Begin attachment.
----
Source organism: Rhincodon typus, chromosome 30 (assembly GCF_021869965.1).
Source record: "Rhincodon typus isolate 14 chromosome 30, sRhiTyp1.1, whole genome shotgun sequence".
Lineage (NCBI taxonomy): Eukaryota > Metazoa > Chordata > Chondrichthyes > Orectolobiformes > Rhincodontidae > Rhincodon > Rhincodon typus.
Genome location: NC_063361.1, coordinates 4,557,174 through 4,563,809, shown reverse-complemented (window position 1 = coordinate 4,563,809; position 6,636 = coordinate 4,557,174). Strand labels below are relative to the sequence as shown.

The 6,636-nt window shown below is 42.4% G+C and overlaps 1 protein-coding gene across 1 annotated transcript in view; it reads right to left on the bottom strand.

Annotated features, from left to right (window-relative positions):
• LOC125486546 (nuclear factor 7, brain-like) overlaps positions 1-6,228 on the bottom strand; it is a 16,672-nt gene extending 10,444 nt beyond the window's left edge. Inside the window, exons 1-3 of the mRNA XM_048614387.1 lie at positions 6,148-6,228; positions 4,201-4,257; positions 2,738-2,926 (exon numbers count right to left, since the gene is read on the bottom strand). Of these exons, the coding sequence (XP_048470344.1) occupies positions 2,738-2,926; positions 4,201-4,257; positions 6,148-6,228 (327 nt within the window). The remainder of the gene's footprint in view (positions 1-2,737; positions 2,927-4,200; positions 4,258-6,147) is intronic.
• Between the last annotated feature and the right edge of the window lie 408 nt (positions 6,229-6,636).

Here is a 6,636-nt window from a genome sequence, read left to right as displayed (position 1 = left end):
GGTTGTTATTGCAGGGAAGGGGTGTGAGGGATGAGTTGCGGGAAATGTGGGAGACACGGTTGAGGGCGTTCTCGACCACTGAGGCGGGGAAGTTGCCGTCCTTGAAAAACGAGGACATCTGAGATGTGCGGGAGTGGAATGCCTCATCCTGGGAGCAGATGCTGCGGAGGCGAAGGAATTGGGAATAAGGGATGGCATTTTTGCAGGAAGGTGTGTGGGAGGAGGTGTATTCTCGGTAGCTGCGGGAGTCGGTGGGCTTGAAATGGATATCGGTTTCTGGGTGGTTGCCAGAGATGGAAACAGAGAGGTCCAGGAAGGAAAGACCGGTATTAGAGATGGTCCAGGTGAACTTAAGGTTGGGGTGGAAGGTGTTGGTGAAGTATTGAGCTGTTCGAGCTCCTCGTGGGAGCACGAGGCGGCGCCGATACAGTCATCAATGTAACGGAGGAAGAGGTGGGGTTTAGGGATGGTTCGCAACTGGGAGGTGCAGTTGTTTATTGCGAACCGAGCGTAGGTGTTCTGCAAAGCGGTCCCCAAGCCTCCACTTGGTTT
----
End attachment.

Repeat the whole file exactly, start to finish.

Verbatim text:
Source organism: Rhincodon typus, chromosome 30 (assembly GCF_021869965.1).
Source record: "Rhincodon typus isolate 14 chromosome 30, sRhiTyp1.1, whole genome shotgun sequence".
Lineage (NCBI taxonomy): Eukaryota > Metazoa > Chordata > Chondrichthyes > Orectolobiformes > Rhincodontidae > Rhincodon > Rhincodon typus.
Genome location: NC_063361.1, coordinates 4,557,174 through 4,563,809, shown reverse-complemented (window position 1 = coordinate 4,563,809; position 6,636 = coordinate 4,557,174). Strand labels below are relative to the sequence as shown.

The 6,636-nt window shown below is 42.4% G+C and overlaps 1 protein-coding gene across 1 annotated transcript in view; it reads right to left on the bottom strand.

Annotated features, from left to right (window-relative positions):
• LOC125486546 (nuclear factor 7, brain-like) overlaps positions 1-6,228 on the bottom strand; it is a 16,672-nt gene extending 10,444 nt beyond the window's left edge. Inside the window, exons 1-3 of the mRNA XM_048614387.1 lie at positions 6,148-6,228; positions 4,201-4,257; positions 2,738-2,926 (exon numbers count right to left, since the gene is read on the bottom strand). Of these exons, the coding sequence (XP_048470344.1) occupies positions 2,738-2,926; positions 4,201-4,257; positions 6,148-6,228 (327 nt within the window). The remainder of the gene's footprint in view (positions 1-2,737; positions 2,927-4,200; positions 4,258-6,147) is intronic.
• Between the last annotated feature and the right edge of the window lie 408 nt (positions 6,229-6,636).

Here is a 6,636-nt window from a genome sequence, read left to right as displayed (position 1 = left end):
GGTTGTTATTGCAGGGAAGGGGTGTGAGGGATGAGTTGCGGGAAATGTGGGAGACACGGTTGAGGGCGTTCTCGACCACTGAGGCGGGGAAGTTGCCGTCCTTGAAAAACGAGGACATCTGAGATGTGCGGGAGTGGAATGCCTCATCCTGGGAGCAGATGCTGCGGAGGCGAAGGAATTGGGAATAAGGGATGGCATTTTTGCAGGAAGGTGTGTGGGAGGAGGTGTATTCTCGGTAGCTGCGGGAGTCGGTGGGCTTGAAATGGATATCGGTTTCTGGGTGGTTGCCAGAGATGGAAACAGAGAGGTCCAGGAAGGAAAGACCGGTATTAGAGATGGTCCAGGTGAACTTAAGGTTGGGGTGGAAGGTGTTGGTGAAGTATTGAGCTGTTCGAGCTCCTCGTGGGAGCACGAGGCGGCGCCGATACAGTCATCAATGTAACGGAGGAAGAGGTGGGGTTTAGGGATGGTTCGCAACTGGGAGGTGCAGTTGTTTATTGCGAACCGAGCGTAGGTGTTCTGCAAAGCGGTCCCCAAGCCTCCACTTGGTTT